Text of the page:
Harry Dean Stanton isn’t feeling too 'Lucky' in John Carroll Lynch’s directorial debut
The pivotal question running through my mind during the first act of “Lucky” was the following: did director John Carroll Lynch’s film merely feature Harry Dean Stanton, or was the film in fact a swan song about the iconic character actor?
The film explores the life of an unassuming man named Lucky, played by Stanton. Lucky goes through the same routine every day: he wakes up, smokes a cigarette, does his morning exercises and heads out to do his daily errands. His life has seemingly been this way for years and Lucky has embraced this ritual. One day, though, this innocuous routine gets interrupted when he falls down in his house, highlighting the character’s frailty and age. From then on we see Lucky trying to grapple with the concept of death, and pondering what we leave behind when we fade away.
The film revolves around a series of conversations featuring the townspeople, played by such luminaries as David Lynch, Ron Livingston and James Darren. They try to provide Lucky some comforting perspectives on life in general. Indeed, those discussions are thematically rich and fascinating, but may often feel a tad too explicit and unnatural. We come to understand Lucky’s internal struggles through them, but having his feelings enunciated and explained this much takes away from some of the impact it could have had.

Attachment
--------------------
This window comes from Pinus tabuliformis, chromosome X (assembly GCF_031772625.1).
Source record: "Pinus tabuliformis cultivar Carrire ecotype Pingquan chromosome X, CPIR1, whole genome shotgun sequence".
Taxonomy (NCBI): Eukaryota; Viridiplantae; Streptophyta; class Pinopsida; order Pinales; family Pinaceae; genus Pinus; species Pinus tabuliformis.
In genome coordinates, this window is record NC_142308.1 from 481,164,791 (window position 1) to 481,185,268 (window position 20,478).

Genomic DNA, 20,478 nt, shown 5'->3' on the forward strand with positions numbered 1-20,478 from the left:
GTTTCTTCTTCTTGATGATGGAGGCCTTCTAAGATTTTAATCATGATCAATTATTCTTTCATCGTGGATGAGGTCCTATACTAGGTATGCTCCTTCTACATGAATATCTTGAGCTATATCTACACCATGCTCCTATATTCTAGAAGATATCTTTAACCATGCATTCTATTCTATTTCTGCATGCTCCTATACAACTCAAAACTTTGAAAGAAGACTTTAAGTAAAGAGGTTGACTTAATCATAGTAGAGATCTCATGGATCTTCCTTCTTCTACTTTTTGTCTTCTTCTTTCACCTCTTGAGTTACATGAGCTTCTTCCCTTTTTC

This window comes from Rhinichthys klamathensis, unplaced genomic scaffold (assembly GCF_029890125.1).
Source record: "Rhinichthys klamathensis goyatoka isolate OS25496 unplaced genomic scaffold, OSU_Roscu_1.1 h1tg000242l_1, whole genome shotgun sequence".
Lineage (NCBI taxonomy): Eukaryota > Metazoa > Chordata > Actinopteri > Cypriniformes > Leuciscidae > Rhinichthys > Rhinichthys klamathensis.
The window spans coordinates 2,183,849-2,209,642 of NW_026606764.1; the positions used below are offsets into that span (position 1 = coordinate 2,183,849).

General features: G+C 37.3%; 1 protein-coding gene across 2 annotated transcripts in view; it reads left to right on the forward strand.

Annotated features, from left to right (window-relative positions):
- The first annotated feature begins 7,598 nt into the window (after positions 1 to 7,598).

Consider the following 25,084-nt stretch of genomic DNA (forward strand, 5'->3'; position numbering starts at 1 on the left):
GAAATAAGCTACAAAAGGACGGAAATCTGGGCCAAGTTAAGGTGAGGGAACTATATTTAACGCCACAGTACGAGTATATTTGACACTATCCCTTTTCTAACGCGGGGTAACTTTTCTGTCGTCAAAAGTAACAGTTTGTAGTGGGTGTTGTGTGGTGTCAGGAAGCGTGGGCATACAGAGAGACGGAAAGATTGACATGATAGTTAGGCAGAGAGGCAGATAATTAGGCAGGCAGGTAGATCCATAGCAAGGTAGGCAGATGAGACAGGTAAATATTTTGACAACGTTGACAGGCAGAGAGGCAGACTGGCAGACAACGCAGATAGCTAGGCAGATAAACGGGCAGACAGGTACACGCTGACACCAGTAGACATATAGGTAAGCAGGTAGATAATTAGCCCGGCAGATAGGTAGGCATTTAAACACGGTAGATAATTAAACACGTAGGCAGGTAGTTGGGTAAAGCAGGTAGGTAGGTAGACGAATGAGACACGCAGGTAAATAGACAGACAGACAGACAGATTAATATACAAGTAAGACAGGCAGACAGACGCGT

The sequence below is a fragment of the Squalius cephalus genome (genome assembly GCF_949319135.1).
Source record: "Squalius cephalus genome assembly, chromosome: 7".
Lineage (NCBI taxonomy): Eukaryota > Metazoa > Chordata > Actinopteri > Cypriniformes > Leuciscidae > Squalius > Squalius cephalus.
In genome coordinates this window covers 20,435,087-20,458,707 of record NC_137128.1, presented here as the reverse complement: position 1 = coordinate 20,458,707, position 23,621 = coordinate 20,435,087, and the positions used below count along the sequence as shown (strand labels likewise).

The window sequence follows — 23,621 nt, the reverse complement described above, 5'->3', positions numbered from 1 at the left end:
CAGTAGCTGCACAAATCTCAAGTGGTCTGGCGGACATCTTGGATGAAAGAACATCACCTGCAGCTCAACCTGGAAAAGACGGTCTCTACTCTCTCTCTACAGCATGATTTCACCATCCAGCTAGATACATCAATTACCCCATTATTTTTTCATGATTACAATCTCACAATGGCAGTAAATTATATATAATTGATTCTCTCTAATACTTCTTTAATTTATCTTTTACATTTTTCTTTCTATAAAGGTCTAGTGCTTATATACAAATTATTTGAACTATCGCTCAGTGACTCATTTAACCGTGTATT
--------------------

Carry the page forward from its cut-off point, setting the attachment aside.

As the film unwinds, however, we discover that this isn’t merely a story about a 90-year-old atheist and his state of mind, but also about an emotive and material foundation that people are ensnared in. Lucky became an entity that the townspeople got used to, similar to the flora surrounding his town (particularly the cacti), or the parable involving a hundred year-old turtle running away from Lucky’s friend. His foundation and impact is telegraphed every day by honking car horns to say hello, saving his preferred seat at the local diner and preparing his Bloody Mary whenever he hits the bar at night. If there ever came a day when these acts of kinship ceased, or when Lucky, an institution himself, was no longer there, the town's DNA would forever be altered. This was the most striking and greatest element in the film, and what allowed me to question the true purpose of the story.
Perhaps Lynch, a successful actor in his own right, saw Stanton as a similar institution. Stanton, who has starred in many films spanning generations, is considered one of the best, if not the best character actor ever. He has become a familiar face to generations of people, starring in films as diverse as “Paris, Texas,” “Alien” and “The Green Mile,” among many others. Although people might not know his name, something major would be lost when he no longer makes films. Stanton has become this mythic cinematic figure we’re so used to seeing but never really stopped to think about. And it is when that expressive link between actor and character is illuminated, that this reflective journey about the human condition comes together, making Lucky a tribute well worth watching.
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